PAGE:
Babes In ToylandView in iTunes
To preview a song, mouse over the title and click Play. Open iTunes to buy and download music.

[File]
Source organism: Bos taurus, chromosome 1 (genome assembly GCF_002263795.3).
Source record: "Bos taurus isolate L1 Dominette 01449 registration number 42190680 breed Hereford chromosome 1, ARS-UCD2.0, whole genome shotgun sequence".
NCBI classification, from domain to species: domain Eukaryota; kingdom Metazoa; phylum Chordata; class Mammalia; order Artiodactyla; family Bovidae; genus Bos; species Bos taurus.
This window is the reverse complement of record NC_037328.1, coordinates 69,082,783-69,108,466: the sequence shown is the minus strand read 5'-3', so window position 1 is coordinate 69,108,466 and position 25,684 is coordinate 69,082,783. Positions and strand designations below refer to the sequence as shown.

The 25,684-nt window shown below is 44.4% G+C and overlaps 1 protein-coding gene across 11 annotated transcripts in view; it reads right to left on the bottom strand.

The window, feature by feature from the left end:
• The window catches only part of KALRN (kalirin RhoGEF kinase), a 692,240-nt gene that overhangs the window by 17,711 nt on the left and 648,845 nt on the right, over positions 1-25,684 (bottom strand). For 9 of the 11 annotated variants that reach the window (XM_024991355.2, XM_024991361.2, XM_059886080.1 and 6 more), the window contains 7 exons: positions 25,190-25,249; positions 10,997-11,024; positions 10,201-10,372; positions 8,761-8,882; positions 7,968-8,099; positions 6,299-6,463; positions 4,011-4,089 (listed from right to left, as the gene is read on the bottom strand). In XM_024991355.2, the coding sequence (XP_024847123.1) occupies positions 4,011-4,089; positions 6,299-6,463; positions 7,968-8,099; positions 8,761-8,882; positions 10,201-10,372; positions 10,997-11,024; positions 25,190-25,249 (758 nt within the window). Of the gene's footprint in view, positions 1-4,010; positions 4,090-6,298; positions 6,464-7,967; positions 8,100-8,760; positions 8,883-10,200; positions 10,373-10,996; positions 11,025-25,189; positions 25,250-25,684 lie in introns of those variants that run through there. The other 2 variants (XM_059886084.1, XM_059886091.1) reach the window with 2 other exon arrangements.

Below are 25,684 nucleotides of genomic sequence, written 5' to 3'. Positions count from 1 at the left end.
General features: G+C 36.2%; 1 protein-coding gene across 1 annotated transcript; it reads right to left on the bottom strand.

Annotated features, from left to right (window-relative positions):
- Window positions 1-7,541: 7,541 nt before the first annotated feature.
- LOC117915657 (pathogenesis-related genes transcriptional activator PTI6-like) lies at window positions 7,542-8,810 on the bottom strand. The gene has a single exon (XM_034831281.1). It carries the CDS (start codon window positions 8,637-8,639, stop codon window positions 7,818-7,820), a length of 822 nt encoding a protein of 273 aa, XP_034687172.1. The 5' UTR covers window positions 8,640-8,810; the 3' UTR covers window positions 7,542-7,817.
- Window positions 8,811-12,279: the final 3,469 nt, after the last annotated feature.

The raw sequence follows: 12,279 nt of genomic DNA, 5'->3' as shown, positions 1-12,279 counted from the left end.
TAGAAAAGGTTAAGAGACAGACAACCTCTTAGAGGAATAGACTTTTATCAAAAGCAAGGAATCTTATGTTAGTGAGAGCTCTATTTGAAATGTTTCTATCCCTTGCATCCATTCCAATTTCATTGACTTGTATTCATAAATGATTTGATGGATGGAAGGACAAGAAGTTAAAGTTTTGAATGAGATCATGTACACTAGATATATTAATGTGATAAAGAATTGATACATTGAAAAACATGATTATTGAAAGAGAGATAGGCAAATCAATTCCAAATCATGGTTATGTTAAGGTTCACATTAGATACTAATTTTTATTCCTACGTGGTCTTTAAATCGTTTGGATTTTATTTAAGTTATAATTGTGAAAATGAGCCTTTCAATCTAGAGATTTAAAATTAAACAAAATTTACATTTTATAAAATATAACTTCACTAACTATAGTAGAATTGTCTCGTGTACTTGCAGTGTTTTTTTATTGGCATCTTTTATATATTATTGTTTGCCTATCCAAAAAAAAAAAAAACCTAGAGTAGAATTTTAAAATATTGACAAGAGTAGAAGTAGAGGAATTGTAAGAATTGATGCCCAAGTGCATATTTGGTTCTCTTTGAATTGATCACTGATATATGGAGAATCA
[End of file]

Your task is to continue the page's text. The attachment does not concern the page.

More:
Babes in Toyland is about as harsh as rock music gets -- guitarist Kat Bjelland screams and thrashes her guitar to the gut-pounding, throttling beat of bassist Maureen Herman and drummer Lori Barbero. Over their two albums and two EPs, the all-female trio offer no escape from their strongly female-oriented, but not necessarily feminist, rock. Bjelland formed Babes in Toyland in 1987 in Minneapolis, after playing around San Francisco for several years in various bands that featured, at various times, Jennifer Finch of L7 and Courtney Love of Hole. After releasing a single on Sub Pop's singles club, Babes in Toyland came to the attention of Sonic Youth, who took them on a tour of Europe. Soon, they recorded their abrasive debut, Spanking Machine, with producer Jack Endino; one more independent EP followed before they signed to Reprise. Between labels, original bassist Michelle Leon left the group. Sonic Youth's Lee Ranaldo produced their second album, Fontanelle, which showed no signs of concession to a major label. In early 1993, the band broke up for several days before re-forming to record the Painkillers EP and hitting the road with Lollapalooza 1993. Even though Lollapalooza offered the group a boost in public exposure, they chose not to capitalize on it; instead, it took them nearly two years before they released a new record, Nemesisters, in 1995. With Babes in Toyland on hiatus, Bjelland formed Katastrophy Wife with husband Glen Mattson; in the spring of 2000, Reprise issued the Babes collection Lived. The band limped on for a few years, hinting at a possible fourth record, but were often distracted by consistently breaking up and then re-forming. The group played their last official show in November 2001, and subsequently released a live recording of the gig called Minneapolism. Babes in Toyland got back together in 2014 and promised new material alongside some live shows. In the group's usual fashion, the reunion did not run smoothly, and bassist Maureen Herman was fired from the band in 2015. Although any new material failed to appear, 2016 saw the release of Redeux, a career-spanning collection that was compiled by the band themselves. ~ Stephen Thomas Erlewine